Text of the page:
Grizzly bear populations continue to expand, in some cases into areas they have not occupied for decades. Management challenges and conflicts have increased. FWP, along with partner agencies such as the U.S. Department of Agriculture Wildlife Services and the FWS, work together to respond to conflicts as they occur. However, the situation has become increasingly complex as bears move into areas of Montana outside of existing recovery zones, such as the Big Hole Valley, Little Belt Mountains, and the plains east of the Rocky Mountain Front.
Developing strategies to ensure a timely and appropriate response to these conflicts and addressing the needs of communities and landowners most impacted in these areas are key priorities identified for the advisory councils deliberations.
"Were excited to work with this advisory council, and we see this as a great opportunity to find a way forward that reflects the values and needs of Montana as it relates to grizzly bear management," FWP Director Williams said. "A council that is inclusive in its composition will allow for the balanced discussion we need to have."
The Grizzly Bear Advisory Council will be tasked with considering broad strategic objectives, such as:
- Maintaining and enhancing human safety;
- Ensuring a healthy and sustainable grizzly bear population;
- Improving timely and effective response to conflicts involving grizzly bears;
- Engaging all partners in grizzly-related outreach and conflict prevention; and
- Improving intergovernmental, interagency, and tribal coordination.
The Council will focus on providing recommendations to the Governors Office, FWP, and the Fish & Wildlife Commission that are clear and actionable on how to move forward with grizzly bear management, conservation and recovery. It will consider several pressing issues including bear distribution, connectivity between ecosystems, conflict prevention, response protocols, outreach and education, and the role of hunting and necessary resources for long-term population sustainability.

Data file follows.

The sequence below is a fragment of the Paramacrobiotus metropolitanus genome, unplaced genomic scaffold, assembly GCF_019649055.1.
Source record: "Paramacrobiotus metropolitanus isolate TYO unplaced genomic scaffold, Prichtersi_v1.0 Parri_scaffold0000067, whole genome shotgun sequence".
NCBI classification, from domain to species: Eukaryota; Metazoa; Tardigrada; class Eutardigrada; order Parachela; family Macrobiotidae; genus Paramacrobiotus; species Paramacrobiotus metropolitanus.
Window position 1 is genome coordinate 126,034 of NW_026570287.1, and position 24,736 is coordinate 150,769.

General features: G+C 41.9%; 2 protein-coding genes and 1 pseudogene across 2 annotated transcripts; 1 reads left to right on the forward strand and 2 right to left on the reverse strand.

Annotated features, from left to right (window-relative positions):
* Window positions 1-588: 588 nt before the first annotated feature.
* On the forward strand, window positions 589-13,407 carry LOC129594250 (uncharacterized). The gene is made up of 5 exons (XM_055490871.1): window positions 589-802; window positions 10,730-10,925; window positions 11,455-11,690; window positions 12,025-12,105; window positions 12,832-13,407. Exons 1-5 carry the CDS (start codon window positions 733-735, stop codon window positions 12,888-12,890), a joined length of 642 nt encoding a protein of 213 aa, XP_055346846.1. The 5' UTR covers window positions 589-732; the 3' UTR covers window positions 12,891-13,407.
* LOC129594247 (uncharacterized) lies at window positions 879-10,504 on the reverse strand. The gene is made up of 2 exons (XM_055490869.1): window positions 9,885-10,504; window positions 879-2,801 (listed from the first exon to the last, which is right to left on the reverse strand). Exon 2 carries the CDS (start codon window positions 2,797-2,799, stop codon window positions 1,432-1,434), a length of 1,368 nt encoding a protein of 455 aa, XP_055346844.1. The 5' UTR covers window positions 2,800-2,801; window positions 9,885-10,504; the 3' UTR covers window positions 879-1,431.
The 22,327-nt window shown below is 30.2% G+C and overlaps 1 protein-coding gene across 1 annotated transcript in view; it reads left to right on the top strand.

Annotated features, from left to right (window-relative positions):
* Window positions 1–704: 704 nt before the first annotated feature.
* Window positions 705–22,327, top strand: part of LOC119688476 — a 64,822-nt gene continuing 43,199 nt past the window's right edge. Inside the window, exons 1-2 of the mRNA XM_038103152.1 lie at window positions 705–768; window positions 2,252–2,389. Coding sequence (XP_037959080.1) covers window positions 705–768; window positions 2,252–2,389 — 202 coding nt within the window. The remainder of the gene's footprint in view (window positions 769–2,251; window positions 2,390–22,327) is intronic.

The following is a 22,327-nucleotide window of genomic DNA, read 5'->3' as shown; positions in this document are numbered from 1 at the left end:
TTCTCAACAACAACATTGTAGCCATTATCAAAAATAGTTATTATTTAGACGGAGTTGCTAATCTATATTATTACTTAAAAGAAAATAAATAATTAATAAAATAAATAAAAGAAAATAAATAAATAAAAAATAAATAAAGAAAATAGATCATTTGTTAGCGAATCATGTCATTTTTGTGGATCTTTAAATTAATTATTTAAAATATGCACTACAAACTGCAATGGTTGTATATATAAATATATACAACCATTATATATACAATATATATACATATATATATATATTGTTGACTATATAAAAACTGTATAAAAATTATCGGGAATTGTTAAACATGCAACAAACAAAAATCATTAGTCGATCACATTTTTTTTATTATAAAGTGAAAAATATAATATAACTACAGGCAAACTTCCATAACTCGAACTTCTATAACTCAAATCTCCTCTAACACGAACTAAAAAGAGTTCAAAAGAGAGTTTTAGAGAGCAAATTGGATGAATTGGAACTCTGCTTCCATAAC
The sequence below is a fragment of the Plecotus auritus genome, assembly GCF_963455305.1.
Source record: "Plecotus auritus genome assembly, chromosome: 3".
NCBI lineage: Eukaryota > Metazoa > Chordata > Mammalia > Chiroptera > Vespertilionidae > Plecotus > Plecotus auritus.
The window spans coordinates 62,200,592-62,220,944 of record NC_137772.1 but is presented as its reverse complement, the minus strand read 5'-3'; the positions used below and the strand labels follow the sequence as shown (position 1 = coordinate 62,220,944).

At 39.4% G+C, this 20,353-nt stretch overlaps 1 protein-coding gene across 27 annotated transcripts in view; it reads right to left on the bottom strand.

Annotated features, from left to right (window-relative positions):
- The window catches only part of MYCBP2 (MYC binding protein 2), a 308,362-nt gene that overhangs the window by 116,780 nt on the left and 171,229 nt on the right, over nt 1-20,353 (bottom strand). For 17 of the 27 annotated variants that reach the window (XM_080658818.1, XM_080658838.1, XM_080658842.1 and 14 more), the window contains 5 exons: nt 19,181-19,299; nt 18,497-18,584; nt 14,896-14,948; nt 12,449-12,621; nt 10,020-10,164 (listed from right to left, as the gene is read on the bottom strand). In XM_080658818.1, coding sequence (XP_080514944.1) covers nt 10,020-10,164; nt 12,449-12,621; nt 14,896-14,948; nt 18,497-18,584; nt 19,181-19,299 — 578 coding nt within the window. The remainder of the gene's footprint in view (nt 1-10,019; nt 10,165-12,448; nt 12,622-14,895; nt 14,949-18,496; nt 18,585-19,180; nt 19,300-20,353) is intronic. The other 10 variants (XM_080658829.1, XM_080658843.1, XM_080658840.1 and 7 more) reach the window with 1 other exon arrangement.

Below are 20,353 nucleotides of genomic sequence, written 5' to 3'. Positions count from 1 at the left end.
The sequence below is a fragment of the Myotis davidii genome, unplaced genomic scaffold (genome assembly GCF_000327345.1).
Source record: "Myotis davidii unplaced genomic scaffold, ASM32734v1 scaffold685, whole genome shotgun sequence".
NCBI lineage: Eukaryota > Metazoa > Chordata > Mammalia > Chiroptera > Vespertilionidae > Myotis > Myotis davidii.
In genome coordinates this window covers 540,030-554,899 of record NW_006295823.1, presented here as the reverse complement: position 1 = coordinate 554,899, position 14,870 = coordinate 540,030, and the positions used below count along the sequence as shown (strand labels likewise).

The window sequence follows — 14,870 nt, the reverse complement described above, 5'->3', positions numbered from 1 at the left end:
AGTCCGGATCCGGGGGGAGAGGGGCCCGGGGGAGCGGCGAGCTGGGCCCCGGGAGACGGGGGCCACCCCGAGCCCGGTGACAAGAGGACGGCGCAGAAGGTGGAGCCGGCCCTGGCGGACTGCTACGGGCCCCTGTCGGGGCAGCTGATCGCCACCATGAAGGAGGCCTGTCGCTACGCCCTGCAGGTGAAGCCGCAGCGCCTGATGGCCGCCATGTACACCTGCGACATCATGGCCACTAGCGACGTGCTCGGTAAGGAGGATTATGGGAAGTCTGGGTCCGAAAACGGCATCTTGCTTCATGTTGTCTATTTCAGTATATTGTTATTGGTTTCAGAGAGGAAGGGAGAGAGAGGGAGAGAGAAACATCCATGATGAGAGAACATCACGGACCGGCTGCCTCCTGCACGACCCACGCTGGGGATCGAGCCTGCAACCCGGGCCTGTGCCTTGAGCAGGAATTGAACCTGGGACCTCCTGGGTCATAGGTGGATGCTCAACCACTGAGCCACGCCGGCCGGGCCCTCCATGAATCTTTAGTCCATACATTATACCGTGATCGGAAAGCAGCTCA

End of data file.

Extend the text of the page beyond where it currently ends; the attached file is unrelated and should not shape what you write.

Governor Bullock is looking for a broad cross-section of interests to serve on the Council, including livestock producers, wildlife enthusiasts, conservation groups, hunters, community leaders, Tribal Nation representatives and outdoor industry professionals.
Council application information can be found online at http://fwp.mt.gov/fishAndWildlife/species/grizzlyBear/default.html.
Shopko retailer to close all remaining stores, including Libby (posted 3/19/19)
Shopko chain will close all its remaining retail stores across the country. The company filed for Chapter 11 bankruptcy on January 16, 2019 closing more than 100 of its stores. The Libby store was spared closing at that time as the company looked for a buyer during its Chapter 11 restructuring.
The company was experiencing excessive debt and was forced to seek protection from creditors. It attempted to continue operating through Chapter 11 reorganization. The company was not able to find a suitable buyer and announced the closing of all its 250 locations on March 18th. This includes all its Montana locations, including the Libby store. All stores will be closed by summer 2019, most by June. The company reportedly has some 18,000 employees. It is headquartered near Green Bay, Wisconsin.
Shopko bought out the Pamida brand stores in 1999, which served smaller communities of 3000-8000 people, such as Libby. Pamida and Shopko merged into one company in 2012.